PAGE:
A r c h i v e d  I n f o r m a t i o n

Prisoners of Time - Schools and Programs Making Time Work - September 1994

Craftsmanship 2000

Tulsa, Oklahoma

Integrating academic, technical and work-based learning.

Leaders in Tulsa, Oklahoma are convinced that today's young people are interested in training for some of tomorrow's best-paying jobs. They believe students like to get paid while they learn. They think guaranteed summer jobs can help keep students in school. And they are sure that offering students the opportunity to finish school while earning an associate's degree and a certificate of occupational skills will be a winner. Craftsmanship 2000 offers all of those benefits.

Craftsmanship 2000, an apprenticeship program in metal-working, is no ordinary vocational-technical program. Extending over four years, it blends progressively higher academic standards with high-tech training to produce the kind of educated and skilled men and women the workforce of the future will require. Students in the program attend academic and technical classes eight hours daily during the school months, and work in industry throughout the summer, at companies sponsoring the program.

The program was established in 1990 by a group of Tulsa companies concerned about competitiveness and determined to develop a work-based learning approach to benefit both their companies and Tulsa youth. The effort was conceived as a partnership between industry, education, the political system, parents, and students that would address the mismatch between skill levels of recent graduates and increasing demand for higher craftmanship. The result: Craftsmanship 2000, Inc., a nonprofit corporation directed by representatives from local industry, Tulsa public schools, the Tulsa Technology Center and Tulsa Junior College, the mayor's office, and the local Chamber of Commerce.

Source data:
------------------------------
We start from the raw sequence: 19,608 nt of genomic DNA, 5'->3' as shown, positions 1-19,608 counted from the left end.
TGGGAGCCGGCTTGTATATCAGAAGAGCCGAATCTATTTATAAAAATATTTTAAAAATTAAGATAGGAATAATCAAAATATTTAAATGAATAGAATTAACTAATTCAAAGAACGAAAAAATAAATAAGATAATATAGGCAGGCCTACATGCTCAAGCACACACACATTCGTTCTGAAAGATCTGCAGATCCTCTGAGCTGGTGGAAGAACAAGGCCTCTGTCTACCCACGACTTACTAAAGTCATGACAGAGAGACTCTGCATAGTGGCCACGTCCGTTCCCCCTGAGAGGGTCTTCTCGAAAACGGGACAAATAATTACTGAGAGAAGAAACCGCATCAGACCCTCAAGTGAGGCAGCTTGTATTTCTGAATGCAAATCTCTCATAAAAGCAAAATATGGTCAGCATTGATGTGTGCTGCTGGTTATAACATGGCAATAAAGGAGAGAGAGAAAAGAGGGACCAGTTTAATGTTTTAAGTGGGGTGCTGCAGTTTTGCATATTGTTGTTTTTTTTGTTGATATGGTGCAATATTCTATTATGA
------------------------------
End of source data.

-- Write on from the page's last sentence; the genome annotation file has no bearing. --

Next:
This program is a systematic mix of academic, technical, and work-based training. Key elements of Craftsmanship 2000 are as follows:

Craftsmanship 2000 officials do not speak about what they plan to do "if" the model is successful. There is no question in their minds that it will work, and when it has demonstrated its value they intend to extend the concept to other disciplines.

For additional information:
Alnoma F. Dinger
Executive Director, Craftsmanship 2000
Metropolitan Tulsa Chamber of Commerce
616 South Boston, Suite 100
Tulsa, OK 74119
(918) 585-1201


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